Today I have an exciting extract for you from Sing Backwards and Weep, a memoir by Mark Lanegan, who is often regarded as one of the most influential musicians of our time!
From the back of the van to the front of the bar, from the hotel room to the emergency room, onstage, backstage, and everywhere in between, Sing Backwards and Weep reveals the abrasive reality beneath one of the most romanticized decades in rock history-from a survivor who lived to tell the tale.
When Mark Lanegan first arrived in Seattle in the mid-1980s, he was just “an arrogant, self-loathing redneck waster seeking transformation through rock ‘n’ roll.” Within less than a decade, he would rise to fame as the front man of the Screaming Trees, then fall from grace as a low-level crack dealer and a homeless heroin addict, all the while watching some of his closest friends rocket to the pinnacle of popular music.
In Sing Backwards and Weep, Lanegan takes readers back to the sinister, needle-ridden streets of Seattle, to an alternative music scene that was simultaneously bursting with creativity and saturated with drugs. He tracks the tumultuous rise and fall of the Screaming Trees, from a brawling, acid-rock bar band to world-famous festival favourites with an enduring legacy that still resonates. Lanegan’s personal struggles with addiction, culminating in homelessness, petty crime, and the tragic deaths of his closest friends, is documented with a painful honesty and pathos.
Gritty, gripping, and unflinchingly raw, Sing Backwards and Weep is a book about more than just an extraordinary singer who watched his dreams catch fire and incinerate the ground beneath his feet. Instead, it’s about a man who learned how to drag himself from the wreckage, dust off the ashes, and keep living and creating.
At first his warning didn’t register, my mind fixated on the pinprick ending of the morning’s routine, the relief from what at this point was only a dull, aching pain.
“Police,” the African cab driver whispered again in a thick accent while motioning with a roll of the eyes and quick hunch of his shoulders to look in the rearview mirror where, sure enough, the three young guys following in the van behind looked like undercover cops, eager to beat someone’s ass. Maybe mine.
My six-foot-four cross-dressing drug buddy St. Louis Simon and I had just scored a bag of dope and a bag of coke, both of which I had thrown somewhat carelessly in my unbuttoned shirt pocket. I had a sack of new rigs stuffed in the front pocket of my tight pants as I hadn’t expected to encounter the authorities today. Now I felt totally exposed.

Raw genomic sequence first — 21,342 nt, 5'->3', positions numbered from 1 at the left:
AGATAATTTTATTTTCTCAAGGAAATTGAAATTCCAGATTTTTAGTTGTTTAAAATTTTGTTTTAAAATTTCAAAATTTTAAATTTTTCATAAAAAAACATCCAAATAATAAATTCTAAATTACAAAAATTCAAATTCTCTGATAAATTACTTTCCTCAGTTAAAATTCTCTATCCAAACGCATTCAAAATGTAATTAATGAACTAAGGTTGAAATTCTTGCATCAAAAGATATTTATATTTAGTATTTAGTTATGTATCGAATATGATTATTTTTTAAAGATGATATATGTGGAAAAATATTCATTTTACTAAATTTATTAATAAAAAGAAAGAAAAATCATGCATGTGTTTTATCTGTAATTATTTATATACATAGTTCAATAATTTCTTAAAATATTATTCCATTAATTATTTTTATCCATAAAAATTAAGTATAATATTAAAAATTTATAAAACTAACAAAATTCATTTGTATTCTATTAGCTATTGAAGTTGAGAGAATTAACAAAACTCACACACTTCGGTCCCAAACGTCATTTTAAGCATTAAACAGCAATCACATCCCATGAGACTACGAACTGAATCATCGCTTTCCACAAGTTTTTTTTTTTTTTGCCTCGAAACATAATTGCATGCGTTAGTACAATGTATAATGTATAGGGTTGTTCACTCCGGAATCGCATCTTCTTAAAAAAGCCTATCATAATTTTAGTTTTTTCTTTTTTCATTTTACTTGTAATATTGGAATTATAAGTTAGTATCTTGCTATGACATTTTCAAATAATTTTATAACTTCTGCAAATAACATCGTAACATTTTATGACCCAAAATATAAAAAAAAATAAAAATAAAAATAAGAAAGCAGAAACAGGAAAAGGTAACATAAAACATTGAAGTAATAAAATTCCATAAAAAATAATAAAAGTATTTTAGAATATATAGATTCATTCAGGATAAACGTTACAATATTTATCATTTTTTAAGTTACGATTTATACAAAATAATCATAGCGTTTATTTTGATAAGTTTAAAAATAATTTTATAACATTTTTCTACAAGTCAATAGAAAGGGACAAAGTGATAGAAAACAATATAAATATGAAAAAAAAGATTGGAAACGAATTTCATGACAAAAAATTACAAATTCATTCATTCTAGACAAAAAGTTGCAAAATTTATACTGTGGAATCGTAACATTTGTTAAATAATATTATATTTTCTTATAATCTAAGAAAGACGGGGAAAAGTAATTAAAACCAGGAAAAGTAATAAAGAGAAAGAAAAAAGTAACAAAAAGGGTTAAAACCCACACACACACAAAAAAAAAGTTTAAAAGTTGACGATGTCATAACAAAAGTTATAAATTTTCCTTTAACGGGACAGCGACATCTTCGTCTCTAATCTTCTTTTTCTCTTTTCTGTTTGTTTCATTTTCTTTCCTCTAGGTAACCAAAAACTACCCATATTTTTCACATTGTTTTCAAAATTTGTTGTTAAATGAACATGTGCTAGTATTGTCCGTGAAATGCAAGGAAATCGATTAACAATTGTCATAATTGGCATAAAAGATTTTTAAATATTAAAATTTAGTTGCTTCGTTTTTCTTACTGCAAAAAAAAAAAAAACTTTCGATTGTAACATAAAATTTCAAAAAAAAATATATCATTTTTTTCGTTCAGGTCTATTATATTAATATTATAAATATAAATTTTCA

Another ten blocks across Seattle’s Capitol Hill and it was obvious we were indeed being followed. As the car pulled up just down the street from my building I hopped out and started walking up the sidewalk, try- ing my best to act naturally. Simon got out the other side and, wearing a trailer-park-style denim skirt and wedge shoes that made him even taller, started to cut across the gravel lot between buildings where out the cor- ner of my eye I saw two guys tackle him to the ground . . . not good. I was almost to the corner when a short, young cop in jeans and muscle shirt suddenly jumped around in front of me, held a badge in my face, and said, “Hold on a second, buddy! Where ya off to so fast, buddy?”
Hands raised automatically, I did my best full-of-shit, bewildered, what’s-this-all-about look.
“I’m just going home.” I pointed dumbly to my apartment building.
“What’s this?” he asked, reaching out to squeeze the drugs through the thin cloth of my shirt.
“What the fuck, man? I live here! What do you want?” I yelled while pulling away from him with phony indignation. In my head, I quickly calculated how sick I’d be in jail before making bail since I hadn’t done a shot yet that morning. Down the street, I could see both Simon and the cab driver sitting curbside in handcuffs, feet in the gutter, the entire backseat pulled out of the cab.
“Okay, man, let’s see some ID.”
In my mind, I saw my passport upstairs on the coffee table covered
in crack pipes and the huge pile of used syringes next to it. That wasn’t going to be an option.
“I don’t have it on me. My name is Mark Lanegan.”
The cop narrowed his eyes, took a hard look at me, then said, “Didn’t you used to be a singer?”
After walking me back down the street to the surveillance van, he
took a small black-and-white photo off the dashboard: a guy they wanted for auto theft and who looked something like me. He had me sign it with a ballpoint pen, then let us be on our way.
About Mark Lanegan
Mark Lanegan released his first solo album, The Winding Sheet, in 1990. His most recent album is Straight Songs of Sorrow. His singular body of work encompasses dozens of albums both solo and collaborative. He lives in Los Angeles.
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